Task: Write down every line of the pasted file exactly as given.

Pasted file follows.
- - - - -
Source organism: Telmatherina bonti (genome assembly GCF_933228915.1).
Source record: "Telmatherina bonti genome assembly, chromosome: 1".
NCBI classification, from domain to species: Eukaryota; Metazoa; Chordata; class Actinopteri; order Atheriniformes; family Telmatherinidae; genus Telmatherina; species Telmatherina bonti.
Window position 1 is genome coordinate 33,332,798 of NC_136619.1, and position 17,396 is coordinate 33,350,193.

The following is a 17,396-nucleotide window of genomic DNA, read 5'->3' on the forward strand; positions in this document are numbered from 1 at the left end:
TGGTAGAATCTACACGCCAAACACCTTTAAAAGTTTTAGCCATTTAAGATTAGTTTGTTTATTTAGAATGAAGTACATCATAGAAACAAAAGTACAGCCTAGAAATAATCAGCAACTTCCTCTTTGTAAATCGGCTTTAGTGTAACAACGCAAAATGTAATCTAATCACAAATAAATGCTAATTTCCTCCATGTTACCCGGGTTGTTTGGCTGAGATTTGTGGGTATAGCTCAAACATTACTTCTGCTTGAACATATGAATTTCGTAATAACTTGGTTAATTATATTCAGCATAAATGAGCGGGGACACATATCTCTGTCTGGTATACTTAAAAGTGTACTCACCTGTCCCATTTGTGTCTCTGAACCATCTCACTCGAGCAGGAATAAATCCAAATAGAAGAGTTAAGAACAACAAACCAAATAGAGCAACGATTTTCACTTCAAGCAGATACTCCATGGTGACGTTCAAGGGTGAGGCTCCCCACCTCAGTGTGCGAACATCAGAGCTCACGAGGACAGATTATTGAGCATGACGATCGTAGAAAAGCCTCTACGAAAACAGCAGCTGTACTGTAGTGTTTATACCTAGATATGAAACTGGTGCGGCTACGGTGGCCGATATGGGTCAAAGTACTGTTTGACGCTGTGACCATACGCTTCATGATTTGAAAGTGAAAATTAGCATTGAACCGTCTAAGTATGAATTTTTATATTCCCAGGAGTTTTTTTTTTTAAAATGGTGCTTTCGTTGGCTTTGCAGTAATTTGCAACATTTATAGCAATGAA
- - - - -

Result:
Source organism: Telmatherina bonti (genome assembly GCF_933228915.1).
Source record: "Telmatherina bonti genome assembly, chromosome: 1".
NCBI classification, from domain to species: Eukaryota; Metazoa; Chordata; class Actinopteri; order Atheriniformes; family Telmatherinidae; genus Telmatherina; species Telmatherina bonti.
Window position 1 is genome coordinate 33,332,798 of NC_136619.1, and position 17,396 is coordinate 33,350,193.

The following is a 17,396-nucleotide window of genomic DNA, read 5'->3' on the forward strand; positions in this document are numbered from 1 at the left end:
TGGTAGAATCTACACGCCAAACACCTTTAAAAGTTTTAGCCATTTAAGATTAGTTTGTTTATTTAGAATGAAGTACATCATAGAAACAAAAGTACAGCCTAGAAATAATCAGCAACTTCCTCTTTGTAAATCGGCTTTAGTGTAACAACGCAAAATGTAATCTAATCACAAATAAATGCTAATTTCCTCCATGTTACCCGGGTTGTTTGGCTGAGATTTGTGGGTATAGCTCAAACATTACTTCTGCTTGAACATATGAATTTCGTAATAACTTGGTTAATTATATTCAGCATAAATGAGCGGGGACACATATCTCTGTCTGGTATACTTAAAAGTGTACTCACCTGTCCCATTTGTGTCTCTGAACCATCTCACTCGAGCAGGAATAAATCCAAATAGAAGAGTTAAGAACAACAAACCAAATAGAGCAACGATTTTCACTTCAAGCAGATACTCCATGGTGACGTTCAAGGGTGAGGCTCCCCACCTCAGTGTGCGAACATCAGAGCTCACGAGGACAGATTATTGAGCATGACGATCGTAGAAAAGCCTCTACGAAAACAGCAGCTGTACTGTAGTGTTTATACCTAGATATGAAACTGGTGCGGCTACGGTGGCCGATATGGGTCAAAGTACTGTTTGACGCTGTGACCATACGCTTCATGATTTGAAAGTGAAAATTAGCATTGAACCGTCTAAGTATGAATTTTTATATTCCCAGGAGTTTTTTTTTTTAAAATGGTGCTTTCGTTGGCTTTGCAGTAATTTGCAACATTTATAGCAATGAA